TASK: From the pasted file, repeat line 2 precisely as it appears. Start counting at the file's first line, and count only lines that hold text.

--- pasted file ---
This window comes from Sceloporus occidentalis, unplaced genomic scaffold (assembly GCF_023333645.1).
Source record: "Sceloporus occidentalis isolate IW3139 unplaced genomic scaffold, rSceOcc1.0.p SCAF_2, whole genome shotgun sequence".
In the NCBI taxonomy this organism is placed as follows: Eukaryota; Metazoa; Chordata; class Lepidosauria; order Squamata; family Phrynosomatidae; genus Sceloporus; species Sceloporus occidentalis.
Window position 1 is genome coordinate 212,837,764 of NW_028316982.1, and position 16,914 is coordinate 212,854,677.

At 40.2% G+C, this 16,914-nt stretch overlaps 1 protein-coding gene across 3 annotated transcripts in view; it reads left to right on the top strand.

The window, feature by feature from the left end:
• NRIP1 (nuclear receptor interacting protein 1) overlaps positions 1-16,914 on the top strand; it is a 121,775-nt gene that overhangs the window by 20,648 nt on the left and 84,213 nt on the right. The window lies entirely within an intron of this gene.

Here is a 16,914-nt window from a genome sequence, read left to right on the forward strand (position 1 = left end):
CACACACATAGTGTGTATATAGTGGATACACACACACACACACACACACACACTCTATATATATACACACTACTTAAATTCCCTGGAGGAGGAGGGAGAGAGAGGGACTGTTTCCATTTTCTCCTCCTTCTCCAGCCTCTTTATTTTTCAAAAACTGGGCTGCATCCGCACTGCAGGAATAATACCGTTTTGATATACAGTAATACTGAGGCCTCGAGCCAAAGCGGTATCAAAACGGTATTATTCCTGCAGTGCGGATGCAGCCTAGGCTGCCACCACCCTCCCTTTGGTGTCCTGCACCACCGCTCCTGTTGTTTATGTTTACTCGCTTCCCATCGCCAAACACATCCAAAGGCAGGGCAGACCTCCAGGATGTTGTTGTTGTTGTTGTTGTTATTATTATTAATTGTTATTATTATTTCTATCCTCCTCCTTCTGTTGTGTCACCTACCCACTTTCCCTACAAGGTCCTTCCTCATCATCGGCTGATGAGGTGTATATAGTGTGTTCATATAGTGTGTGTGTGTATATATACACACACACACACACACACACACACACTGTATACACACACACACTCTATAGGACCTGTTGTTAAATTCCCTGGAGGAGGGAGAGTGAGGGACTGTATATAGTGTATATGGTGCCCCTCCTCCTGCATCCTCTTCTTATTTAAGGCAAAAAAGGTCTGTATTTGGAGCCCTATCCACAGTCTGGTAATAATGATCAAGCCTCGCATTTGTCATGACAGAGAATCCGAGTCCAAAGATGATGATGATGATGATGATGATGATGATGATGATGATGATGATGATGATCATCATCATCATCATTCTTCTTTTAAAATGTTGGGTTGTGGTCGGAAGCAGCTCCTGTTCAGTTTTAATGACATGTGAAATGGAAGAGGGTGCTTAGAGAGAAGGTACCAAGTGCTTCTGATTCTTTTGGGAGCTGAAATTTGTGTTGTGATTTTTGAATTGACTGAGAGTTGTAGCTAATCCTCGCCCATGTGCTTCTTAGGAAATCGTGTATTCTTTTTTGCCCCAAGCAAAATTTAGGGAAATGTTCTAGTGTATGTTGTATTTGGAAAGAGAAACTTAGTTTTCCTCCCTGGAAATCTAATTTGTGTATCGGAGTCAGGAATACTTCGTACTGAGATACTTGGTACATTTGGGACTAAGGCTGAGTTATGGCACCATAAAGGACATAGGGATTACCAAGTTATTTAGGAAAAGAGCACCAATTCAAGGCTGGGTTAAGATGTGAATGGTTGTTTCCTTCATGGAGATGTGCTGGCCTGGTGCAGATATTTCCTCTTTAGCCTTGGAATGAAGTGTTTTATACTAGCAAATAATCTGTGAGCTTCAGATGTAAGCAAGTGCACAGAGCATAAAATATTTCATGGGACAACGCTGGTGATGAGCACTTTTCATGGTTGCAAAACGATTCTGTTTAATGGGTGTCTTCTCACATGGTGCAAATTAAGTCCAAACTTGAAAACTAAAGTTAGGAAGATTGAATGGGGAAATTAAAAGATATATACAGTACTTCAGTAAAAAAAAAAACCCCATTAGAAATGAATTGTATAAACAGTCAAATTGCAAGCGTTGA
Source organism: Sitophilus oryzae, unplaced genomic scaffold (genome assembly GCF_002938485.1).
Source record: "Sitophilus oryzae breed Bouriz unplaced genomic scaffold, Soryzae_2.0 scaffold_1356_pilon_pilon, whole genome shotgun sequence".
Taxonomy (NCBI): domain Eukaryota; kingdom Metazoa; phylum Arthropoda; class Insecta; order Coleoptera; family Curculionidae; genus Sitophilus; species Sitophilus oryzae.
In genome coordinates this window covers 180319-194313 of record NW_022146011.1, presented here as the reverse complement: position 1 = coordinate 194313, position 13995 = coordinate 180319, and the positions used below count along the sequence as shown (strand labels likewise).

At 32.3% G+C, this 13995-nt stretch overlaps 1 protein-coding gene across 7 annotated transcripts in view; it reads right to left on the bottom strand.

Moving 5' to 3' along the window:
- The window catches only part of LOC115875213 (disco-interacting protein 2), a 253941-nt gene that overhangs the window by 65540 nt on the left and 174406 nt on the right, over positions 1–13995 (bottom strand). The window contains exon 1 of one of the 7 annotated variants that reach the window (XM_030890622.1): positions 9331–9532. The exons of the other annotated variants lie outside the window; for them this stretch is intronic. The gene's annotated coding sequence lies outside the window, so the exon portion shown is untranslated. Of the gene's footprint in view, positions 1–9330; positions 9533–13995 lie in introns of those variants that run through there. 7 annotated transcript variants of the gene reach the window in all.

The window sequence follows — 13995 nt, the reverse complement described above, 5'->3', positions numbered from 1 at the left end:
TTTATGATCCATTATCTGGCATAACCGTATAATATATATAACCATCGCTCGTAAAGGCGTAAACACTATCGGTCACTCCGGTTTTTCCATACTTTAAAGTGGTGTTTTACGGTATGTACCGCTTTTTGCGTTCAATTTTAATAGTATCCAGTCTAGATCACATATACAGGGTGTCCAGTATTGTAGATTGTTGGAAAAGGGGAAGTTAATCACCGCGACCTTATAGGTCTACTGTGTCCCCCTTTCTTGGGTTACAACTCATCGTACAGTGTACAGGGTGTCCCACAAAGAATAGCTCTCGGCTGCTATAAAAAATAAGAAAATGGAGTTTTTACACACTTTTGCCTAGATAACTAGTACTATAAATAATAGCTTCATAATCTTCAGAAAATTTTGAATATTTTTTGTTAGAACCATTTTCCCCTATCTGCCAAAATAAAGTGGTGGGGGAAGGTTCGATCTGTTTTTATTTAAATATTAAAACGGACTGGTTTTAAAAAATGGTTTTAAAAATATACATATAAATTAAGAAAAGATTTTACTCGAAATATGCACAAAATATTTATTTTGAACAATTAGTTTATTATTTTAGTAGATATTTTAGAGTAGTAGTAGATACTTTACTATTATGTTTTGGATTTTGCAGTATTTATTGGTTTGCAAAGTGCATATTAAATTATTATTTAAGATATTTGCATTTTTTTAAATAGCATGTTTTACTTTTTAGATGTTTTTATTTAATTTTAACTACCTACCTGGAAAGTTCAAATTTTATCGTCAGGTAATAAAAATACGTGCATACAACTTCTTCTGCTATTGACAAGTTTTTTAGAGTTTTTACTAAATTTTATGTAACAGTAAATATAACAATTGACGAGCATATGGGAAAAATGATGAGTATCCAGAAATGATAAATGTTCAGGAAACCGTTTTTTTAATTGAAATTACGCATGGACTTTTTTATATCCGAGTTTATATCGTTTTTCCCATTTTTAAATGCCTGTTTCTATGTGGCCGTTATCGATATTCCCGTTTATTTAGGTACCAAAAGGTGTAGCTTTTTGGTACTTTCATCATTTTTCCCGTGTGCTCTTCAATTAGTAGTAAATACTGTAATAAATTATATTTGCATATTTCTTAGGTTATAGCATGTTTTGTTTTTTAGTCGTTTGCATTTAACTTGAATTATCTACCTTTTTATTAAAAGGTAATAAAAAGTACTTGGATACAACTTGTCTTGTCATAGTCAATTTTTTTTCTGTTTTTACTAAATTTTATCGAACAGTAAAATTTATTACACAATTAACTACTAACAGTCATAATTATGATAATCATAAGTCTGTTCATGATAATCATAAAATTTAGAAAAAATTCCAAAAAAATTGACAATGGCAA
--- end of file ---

Source record: "Sceloporus occidentalis isolate IW3139 unplaced genomic scaffold, rSceOcc1.0.p SCAF_2, whole genome shotgun sequence".